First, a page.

A bipartisan group of senators, we know, have been close.  They say they have a framework when it comes to gun violence prevention.  Those are led by Chris Murphy of Connecticut, of course, John Cornyn of Texas.

But, just yesterday, just yesterday, John Cornyn walked out of those talks saying this as he walked out.  He said: "It's fish or cut bait.  I don't know what they," meaning Democrats, "have in mind.  But I'm through talking."

So, Jonathan, could the talks fall apart once again?

Jonathan Capehart:  Yes.  Yes, they can.

How many weeks have I sat here on Friday saying I'm happy they're talking, it's great that they're talking, but I will believe it when I see it, when we get — when we go from talks to press conference to passage of the bill to signing?

The fact that Senator Cornyn has walked away from the table is the least surprising thing.  The announcement of the framework on Sunday was really hopeful.  And, in fact, there were a lot of things on there that Democrats thought, wow, we didn't think that they — we could get this as part of the framework.

But the fact that Senator Cornyn is saying he's done talking and it's time to fish or cut bait, well, what's the issue?  I mean, does he have a problem with the boyfriend loophole, which is what a lot of the reporting is?  Well, what's your proposal?

We have to keep in mind that it's not like Democrats haven't compromised.  If Democrats put forth all the stuff they wanted, an assault weapons ban would be in it.  So many other things would be in the framework.  But Democrats have made it clear, we need to do something.  The fact that Senator Cornyn is walking away from the table, quite sadly, more of the same.

Amna Nawaz:  So, Michael, this — Jonathan's right.  The reporting is that it's this boyfriend — closing the boyfriend loophole, keeping guns away from abusive partners, that's the sticking point for Republicans and John Cornyn.

There's a lot of stuff in here.  There's funding for school safety and mental health, background checks for states to pass and bolster red flag laws.  So what does Cornyn walking away do?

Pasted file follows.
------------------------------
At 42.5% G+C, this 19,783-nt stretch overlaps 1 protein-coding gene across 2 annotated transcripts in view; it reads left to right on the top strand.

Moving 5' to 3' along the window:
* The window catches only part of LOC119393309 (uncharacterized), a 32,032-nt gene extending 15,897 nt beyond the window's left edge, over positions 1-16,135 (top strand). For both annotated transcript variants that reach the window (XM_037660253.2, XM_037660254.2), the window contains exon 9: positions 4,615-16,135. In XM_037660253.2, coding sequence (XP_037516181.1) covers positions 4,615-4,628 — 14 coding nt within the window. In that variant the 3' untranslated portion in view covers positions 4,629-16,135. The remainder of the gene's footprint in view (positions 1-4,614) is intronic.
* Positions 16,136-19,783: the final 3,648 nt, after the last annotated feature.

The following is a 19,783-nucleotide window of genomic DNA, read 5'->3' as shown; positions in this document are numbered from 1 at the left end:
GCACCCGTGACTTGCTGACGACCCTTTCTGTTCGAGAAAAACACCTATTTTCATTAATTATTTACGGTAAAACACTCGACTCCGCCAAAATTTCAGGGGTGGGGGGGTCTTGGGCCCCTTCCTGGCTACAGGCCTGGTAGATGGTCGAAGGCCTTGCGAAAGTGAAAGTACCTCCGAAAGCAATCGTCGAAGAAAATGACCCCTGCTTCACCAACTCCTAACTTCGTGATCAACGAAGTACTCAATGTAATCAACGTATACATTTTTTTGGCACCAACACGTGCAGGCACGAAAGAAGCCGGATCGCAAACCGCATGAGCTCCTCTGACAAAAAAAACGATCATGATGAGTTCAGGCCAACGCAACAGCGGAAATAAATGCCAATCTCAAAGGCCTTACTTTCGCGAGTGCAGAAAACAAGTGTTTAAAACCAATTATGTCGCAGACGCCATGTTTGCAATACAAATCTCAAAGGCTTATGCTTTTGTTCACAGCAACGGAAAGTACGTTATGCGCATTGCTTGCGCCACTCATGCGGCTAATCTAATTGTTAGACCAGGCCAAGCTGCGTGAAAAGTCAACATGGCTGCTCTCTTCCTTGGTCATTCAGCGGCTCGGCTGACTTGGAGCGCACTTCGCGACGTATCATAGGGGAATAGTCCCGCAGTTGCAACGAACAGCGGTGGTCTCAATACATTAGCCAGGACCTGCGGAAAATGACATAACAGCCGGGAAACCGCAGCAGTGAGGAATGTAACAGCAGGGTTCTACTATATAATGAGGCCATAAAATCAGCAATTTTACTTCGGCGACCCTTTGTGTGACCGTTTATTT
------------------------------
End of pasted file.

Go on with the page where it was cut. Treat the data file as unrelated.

Michael Gerson:  Well, I agree with Jonathan.  This is an incremental bill.  That's the way it was designed.

And, in fact, what's in there, my fear is that it would not do enough to kind of address these issues, and then you would still have some difficult problems.

But it does matter that Mitch McConnell has at least provisionally endorsed an approach like this.  And that gives kind of permission to a group of senators, I think, who are in more purple states, and some of them running for reelection, that they may want to have something to say about, a problem, a huge moral problem.

We need to remember the context here, which is just the murder of children.

Amna Nawaz:  Right.

Michael Gerson:  And I think that Cornyn looks bad, because he's ignoring essentially the moral imperatives of our moment.

Amna Nawaz:  But Cornyn also got booed, we should say.

Today, he was speaking at a Republican convention in TexasHe brought this up, that this deal is in the works, and he got booed.  What does that tell you?

Michael Gerson:  Well, this was a pretty hardcore audience, I assume, of Texas Republicans.

But it's — there is some risk in any deal.  My concern, though, is that we were — we were moving towards a deal on criminal justice reform, for example, and it fell apart.  And I'm afraid that may happen in this case, although I think there are some — not yet.

Amna Nawaz:  All right, I want to move on to the January 6 Committee hearings, of course, because it was another big week with two more hearings, public hearings, on the books.  They now have three hearings behind them, three more, we believe, to go.

Each of you actually shared with us moments that stood out to you.  And there was a lot of information in those hearings.  I want to play for you those moments and get you to react.